Prinesha Naidoo
2 minute read
6 Nov 2017
7:53 am

Around 300 to take on banks in home repossession claim

Prinesha Naidoo

More applicants join claim, make further case for direct access to Constitutional Court.

A joinder application seeking permission for 70 new applicants to join a class action suit against the nation’s largest banks and home loan providers has been filed with the Constitutional Court.

The application brings the number of people seeking to participate in the civil claim against the likes of Nedbank, Absa, FirstRand, Standard Bank, Changing Tides 12 – a trustee of the SA Home Loans Guarantee Trust – and Investec, to around 300.

Moneyweb previously reported that the home loan providers face a R60 billion claim related to their alleged conduct in attaching and selling the homes of defaulting debtors at prices below market value.

This, after an application was filed by Advocate Douglas Shaw in August, to establish whether South Africa’s current law of sale in execution – whereby properties are sold at a public auction held by a Sheriff of the Court so as to recover home loan repayments that are in arrears – is constitutional.

The initial application claimed the current process is unconstitutional in that it allows properties to be sold for less than their market value “which is against the rights to property and housing”, as defined by the Constitution.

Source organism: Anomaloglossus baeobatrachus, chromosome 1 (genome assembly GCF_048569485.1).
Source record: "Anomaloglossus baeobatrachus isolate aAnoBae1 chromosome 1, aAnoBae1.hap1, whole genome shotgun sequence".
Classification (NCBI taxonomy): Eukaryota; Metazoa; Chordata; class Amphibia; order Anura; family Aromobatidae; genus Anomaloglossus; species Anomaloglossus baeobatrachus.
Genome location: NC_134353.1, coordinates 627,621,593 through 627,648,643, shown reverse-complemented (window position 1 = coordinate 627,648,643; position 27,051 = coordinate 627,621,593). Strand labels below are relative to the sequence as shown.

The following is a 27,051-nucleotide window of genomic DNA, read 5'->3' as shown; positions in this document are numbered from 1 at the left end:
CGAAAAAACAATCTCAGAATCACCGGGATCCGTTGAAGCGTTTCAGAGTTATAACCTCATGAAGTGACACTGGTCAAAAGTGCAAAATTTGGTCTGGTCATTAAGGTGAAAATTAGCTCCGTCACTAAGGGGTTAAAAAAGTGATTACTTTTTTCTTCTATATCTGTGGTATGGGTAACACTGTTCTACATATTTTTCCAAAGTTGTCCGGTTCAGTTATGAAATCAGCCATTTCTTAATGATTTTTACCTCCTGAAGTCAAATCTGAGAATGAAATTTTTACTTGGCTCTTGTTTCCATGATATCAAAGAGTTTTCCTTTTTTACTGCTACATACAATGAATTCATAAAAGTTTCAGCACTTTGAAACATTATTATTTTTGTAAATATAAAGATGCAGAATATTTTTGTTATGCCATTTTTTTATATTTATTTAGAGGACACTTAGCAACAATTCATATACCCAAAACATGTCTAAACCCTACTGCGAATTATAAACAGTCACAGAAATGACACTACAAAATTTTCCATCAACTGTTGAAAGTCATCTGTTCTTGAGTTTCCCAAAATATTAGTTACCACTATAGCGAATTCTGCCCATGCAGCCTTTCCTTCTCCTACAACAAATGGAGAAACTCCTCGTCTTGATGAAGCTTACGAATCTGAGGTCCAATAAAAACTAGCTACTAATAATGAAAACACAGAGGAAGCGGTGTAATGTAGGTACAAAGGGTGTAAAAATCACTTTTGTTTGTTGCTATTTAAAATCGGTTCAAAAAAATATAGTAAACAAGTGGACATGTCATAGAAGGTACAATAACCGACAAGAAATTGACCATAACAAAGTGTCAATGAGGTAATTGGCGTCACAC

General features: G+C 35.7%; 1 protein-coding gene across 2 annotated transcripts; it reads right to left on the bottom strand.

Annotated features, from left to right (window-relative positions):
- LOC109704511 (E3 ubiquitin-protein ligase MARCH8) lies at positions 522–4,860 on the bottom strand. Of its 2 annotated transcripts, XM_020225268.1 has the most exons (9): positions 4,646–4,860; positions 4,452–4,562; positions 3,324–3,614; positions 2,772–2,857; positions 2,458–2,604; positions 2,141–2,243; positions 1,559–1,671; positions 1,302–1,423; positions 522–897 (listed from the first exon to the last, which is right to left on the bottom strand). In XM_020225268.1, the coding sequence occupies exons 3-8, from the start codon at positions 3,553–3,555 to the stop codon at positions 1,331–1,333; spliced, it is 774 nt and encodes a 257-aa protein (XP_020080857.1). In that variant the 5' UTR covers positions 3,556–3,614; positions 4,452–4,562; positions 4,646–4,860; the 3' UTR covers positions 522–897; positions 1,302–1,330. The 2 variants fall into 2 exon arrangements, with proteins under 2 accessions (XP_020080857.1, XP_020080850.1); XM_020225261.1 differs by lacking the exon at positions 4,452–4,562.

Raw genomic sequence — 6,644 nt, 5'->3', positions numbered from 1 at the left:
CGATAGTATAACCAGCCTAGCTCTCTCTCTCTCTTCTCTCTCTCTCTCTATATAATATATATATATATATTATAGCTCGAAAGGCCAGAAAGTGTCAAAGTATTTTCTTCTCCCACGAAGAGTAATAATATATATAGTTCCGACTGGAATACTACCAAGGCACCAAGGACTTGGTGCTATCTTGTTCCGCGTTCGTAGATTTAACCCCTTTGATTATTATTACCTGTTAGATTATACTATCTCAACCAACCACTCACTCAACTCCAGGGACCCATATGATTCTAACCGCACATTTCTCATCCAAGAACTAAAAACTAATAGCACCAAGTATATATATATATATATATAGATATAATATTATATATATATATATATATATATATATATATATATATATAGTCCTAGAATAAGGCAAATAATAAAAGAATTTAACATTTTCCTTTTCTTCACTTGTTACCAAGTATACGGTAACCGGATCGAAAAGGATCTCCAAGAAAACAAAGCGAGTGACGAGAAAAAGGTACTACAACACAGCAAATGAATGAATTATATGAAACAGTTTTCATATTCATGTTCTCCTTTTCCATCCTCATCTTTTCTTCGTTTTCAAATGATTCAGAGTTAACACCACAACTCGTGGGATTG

Read: Sale in execution a last resort, says Standard Bank

The latest application restates the applicants’ wishes to be granted direct access to the Constitutional Court. It’s argued that the case, which affects “the country as a whole”, is being brought by people who are “exceptionally poor” and so should be heard by the highest court in the land straight off the bat rather than first having to go through the Magistrates Court, High Court and Supreme Court of Appeal.

In referring to matters that have transpired since the initial application, the joinder outlines further reasons for direct access to the Constitutional Court. Such reasons include willingness of the civil society organisations named in the initial application to contribute their own views, which suggest that “the matter is of importance to the body politic and to civil society”.

The joinder also refers to a resolution to support the Constitutional Court action on behalf of applicants seeking damages for the auctioning of their houses below market value, contained in an interim report of Parliament’s Standing Committee of Finance and the Portfolio Committee on Trade and Industry on the Transformation of the Financial Sector.

“For parliament to come out in favour of a case is singular and quite astounding. That the Legislature itself has, remarkably, voiced its view, is an indication that this matter should be heard by this court [the Constitutional Court], the highest court of the land.”

The Constitutional Court is still to decide whether it will hear the matter directly. It is expected that further joinders will be filed as more applicants seek to join the case.

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